- relevant key performance indicators which would allow a reader to assess the effectiveness of the activity described in the statement.
The homepage of your website must contain:
- a prominent link to the statement, which must be approved by the board and signed by a director
- homepages of both the parent company and any subsidiary websites
- if the company does not have a website it must provide a copy of the statement within 30 days to anyone who requests it
Application / Jurisdiction
- a company/partnership over a certain size
- that supplies goods or services
- and carries on a business or part of a business in the UK
The Act itself imposes no legally binding requirements to conduct due diligence on supply chains. And there is some flexibility regarding the content of the statement, as companies may find it difficult to compile all the relevant information. The Government has framed Section 54 in such a way as to leave it open to businesses themselves to determine how best to comply with its requirements, and how far they should go in identifying where any risks may lie – and how to tackle them.
The Government has also made it clear that it expects each business to take an appropriate and proportionate approach, based on the nature of its business and the industry sector.
What should you be doing now?
Companies should assess whether they are caught by these requirements. For some this will be straightforward, while others will need to decide on an entity-by-entity basis once the turnover threshold is published. Even if your turnover is lower than the threshold, it may be good for a company reputation to follow some of the guidance and recommended procedures to build customer confidence.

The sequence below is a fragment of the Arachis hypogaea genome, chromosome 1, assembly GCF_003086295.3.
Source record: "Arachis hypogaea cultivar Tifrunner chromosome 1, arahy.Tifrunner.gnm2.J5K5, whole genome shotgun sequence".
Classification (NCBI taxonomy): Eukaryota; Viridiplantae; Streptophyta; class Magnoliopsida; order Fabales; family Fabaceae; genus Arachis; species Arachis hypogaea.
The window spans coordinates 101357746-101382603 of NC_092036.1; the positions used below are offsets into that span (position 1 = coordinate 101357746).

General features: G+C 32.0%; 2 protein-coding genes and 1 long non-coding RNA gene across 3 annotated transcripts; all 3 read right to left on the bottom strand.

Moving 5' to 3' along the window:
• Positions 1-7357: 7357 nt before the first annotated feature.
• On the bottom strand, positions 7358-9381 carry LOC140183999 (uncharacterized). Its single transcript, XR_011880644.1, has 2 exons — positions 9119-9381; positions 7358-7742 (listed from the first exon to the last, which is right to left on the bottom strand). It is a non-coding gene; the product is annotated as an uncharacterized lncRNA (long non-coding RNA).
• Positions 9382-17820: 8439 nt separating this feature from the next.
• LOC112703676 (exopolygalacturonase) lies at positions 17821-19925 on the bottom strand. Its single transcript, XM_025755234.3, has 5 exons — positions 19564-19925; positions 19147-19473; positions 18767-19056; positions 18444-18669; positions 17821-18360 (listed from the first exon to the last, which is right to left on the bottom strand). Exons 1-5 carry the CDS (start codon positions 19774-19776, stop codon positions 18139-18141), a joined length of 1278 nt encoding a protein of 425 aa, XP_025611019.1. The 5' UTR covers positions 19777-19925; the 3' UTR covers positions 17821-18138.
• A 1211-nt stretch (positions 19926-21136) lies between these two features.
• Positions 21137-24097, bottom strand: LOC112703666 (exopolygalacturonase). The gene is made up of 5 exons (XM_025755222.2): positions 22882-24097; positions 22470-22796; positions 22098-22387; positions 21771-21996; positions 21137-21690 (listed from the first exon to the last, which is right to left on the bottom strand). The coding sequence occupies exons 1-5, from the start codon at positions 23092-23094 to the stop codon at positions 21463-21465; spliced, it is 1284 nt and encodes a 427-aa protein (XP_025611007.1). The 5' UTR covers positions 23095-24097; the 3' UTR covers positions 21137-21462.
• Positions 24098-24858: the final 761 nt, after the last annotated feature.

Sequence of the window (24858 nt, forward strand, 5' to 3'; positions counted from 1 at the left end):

If your company is likely to be affected then you could:
- start assessing current levels of information on your supply chains. The company will need to start engaging with its direct and indirect suppliers, and set up due diligence systems to obtain reliable information
- draft and implement a policy on slavery and trafficking
- assess the need for training within your organisation, and your supply chains, on human rights compliance
- incorporate anti-slavery and trafficking obligations (and related policies) into procurement agreements, and require similar obligations to be incorporated into any sub-contracting arrangements
- review your supplier due diligence processes to incorporate procedures that identify modern slavery and trafficking risks.
Will it work?
At this time, it seems that any process that seeks to address trafficking and forced labour issues are to be welcomed. However there are no criminal or financial penalties for non-compliance, and that is an area that could be reconsidered. In order to ensure that companies comply with the Act and comply properly and ethically, there should be some element of financial penalty.
Notwithstanding the lack of penalty, any company that is deemed not to be adhering to the Act may suffer detriment from a reputation perspective, and this in itself may be enough of an incentive for both companies that fall within the threshold, and those that don’t, to comply with Section 54 properly.